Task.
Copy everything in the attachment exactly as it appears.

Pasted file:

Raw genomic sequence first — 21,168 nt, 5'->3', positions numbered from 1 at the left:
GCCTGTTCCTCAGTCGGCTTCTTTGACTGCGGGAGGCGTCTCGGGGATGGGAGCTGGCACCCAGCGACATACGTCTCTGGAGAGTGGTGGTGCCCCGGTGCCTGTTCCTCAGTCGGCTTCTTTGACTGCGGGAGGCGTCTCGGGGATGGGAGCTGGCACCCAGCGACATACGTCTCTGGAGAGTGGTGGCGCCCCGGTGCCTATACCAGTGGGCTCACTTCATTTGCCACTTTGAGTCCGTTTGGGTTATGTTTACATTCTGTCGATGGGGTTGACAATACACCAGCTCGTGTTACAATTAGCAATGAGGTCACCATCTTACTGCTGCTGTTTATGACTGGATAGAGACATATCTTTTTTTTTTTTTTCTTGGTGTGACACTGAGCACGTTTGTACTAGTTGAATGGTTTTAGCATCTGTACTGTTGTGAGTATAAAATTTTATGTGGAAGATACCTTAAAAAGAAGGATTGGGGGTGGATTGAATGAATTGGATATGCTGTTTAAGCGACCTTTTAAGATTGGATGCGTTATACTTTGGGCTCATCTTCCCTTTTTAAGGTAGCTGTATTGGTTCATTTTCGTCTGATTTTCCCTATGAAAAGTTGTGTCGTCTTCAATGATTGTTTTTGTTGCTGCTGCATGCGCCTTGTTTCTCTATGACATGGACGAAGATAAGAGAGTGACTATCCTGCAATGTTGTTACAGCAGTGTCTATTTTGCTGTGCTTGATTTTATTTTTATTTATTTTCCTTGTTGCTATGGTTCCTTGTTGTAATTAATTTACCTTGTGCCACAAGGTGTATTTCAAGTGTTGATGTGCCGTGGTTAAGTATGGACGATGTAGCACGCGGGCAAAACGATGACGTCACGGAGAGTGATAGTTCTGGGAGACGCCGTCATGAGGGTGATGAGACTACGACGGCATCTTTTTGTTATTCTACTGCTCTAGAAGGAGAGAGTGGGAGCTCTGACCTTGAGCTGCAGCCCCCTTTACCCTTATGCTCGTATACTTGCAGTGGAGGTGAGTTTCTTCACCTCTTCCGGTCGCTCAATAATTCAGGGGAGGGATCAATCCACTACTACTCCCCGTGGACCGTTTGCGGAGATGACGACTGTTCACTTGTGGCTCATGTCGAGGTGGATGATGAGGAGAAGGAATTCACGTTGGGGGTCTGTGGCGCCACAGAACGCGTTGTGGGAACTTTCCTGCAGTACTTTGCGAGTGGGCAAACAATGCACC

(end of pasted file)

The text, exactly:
Raw genomic sequence first — 21,168 nt, 5'->3', positions numbered from 1 at the left:
GCCTGTTCCTCAGTCGGCTTCTTTGACTGCGGGAGGCGTCTCGGGGATGGGAGCTGGCACCCAGCGACATACGTCTCTGGAGAGTGGTGGTGCCCCGGTGCCTGTTCCTCAGTCGGCTTCTTTGACTGCGGGAGGCGTCTCGGGGATGGGAGCTGGCACCCAGCGACATACGTCTCTGGAGAGTGGTGGCGCCCCGGTGCCTATACCAGTGGGCTCACTTCATTTGCCACTTTGAGTCCGTTTGGGTTATGTTTACATTCTGTCGATGGGGTTGACAATACACCAGCTCGTGTTACAATTAGCAATGAGGTCACCATCTTACTGCTGCTGTTTATGACTGGATAGAGACATATCTTTTTTTTTTTTTTCTTGGTGTGACACTGAGCACGTTTGTACTAGTTGAATGGTTTTAGCATCTGTACTGTTGTGAGTATAAAATTTTATGTGGAAGATACCTTAAAAAGAAGGATTGGGGGTGGATTGAATGAATTGGATATGCTGTTTAAGCGACCTTTTAAGATTGGATGCGTTATACTTTGGGCTCATCTTCCCTTTTTAAGGTAGCTGTATTGGTTCATTTTCGTCTGATTTTCCCTATGAAAAGTTGTGTCGTCTTCAATGATTGTTTTTGTTGCTGCTGCATGCGCCTTGTTTCTCTATGACATGGACGAAGATAAGAGAGTGACTATCCTGCAATGTTGTTACAGCAGTGTCTATTTTGCTGTGCTTGATTTTATTTTTATTTATTTTCCTTGTTGCTATGGTTCCTTGTTGTAATTAATTTACCTTGTGCCACAAGGTGTATTTCAAGTGTTGATGTGCCGTGGTTAAGTATGGACGATGTAGCACGCGGGCAAAACGATGACGTCACGGAGAGTGATAGTTCTGGGAGACGCCGTCATGAGGGTGATGAGACTACGACGGCATCTTTTTGTTATTCTACTGCTCTAGAAGGAGAGAGTGGGAGCTCTGACCTTGAGCTGCAGCCCCCTTTACCCTTATGCTCGTATACTTGCAGTGGAGGTGAGTTTCTTCACCTCTTCCGGTCGCTCAATAATTCAGGGGAGGGATCAATCCACTACTACTCCCCGTGGACCGTTTGCGGAGATGACGACTGTTCACTTGTGGCTCATGTCGAGGTGGATGATGAGGAGAAGGAATTCACGTTGGGGGTCTGTGGCGCCACAGAACGCGTTGTGGGAACTTTCCTGCAGTACTTTGCGAGTGGGCAAACAATGCACC